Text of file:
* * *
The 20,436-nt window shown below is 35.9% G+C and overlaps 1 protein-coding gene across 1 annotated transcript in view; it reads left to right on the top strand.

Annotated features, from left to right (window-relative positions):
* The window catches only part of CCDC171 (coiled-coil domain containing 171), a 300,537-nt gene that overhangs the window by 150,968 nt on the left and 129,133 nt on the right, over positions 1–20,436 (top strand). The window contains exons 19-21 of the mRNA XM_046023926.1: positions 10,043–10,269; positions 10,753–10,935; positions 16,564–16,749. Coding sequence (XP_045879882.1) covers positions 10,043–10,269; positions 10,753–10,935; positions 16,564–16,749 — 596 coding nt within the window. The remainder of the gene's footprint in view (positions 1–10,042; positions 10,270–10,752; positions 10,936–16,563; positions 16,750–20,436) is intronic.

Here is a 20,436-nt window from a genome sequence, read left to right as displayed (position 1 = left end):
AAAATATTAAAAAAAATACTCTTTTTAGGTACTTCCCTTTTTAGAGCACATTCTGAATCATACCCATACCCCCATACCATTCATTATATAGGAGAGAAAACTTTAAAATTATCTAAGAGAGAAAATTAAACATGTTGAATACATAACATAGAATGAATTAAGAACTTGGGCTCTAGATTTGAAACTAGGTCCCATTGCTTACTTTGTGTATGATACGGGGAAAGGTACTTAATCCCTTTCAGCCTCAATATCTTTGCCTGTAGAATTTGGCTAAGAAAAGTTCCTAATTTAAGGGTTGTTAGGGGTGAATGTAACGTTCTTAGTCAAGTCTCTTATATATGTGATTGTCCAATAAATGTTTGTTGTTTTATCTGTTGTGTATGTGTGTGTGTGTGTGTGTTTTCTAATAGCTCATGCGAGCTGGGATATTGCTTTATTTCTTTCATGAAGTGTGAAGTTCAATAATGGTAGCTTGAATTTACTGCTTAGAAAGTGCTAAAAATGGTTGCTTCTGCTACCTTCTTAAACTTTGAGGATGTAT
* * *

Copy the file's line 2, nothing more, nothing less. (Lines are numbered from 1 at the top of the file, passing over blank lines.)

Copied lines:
Annotated features, from left to right (window-relative positions):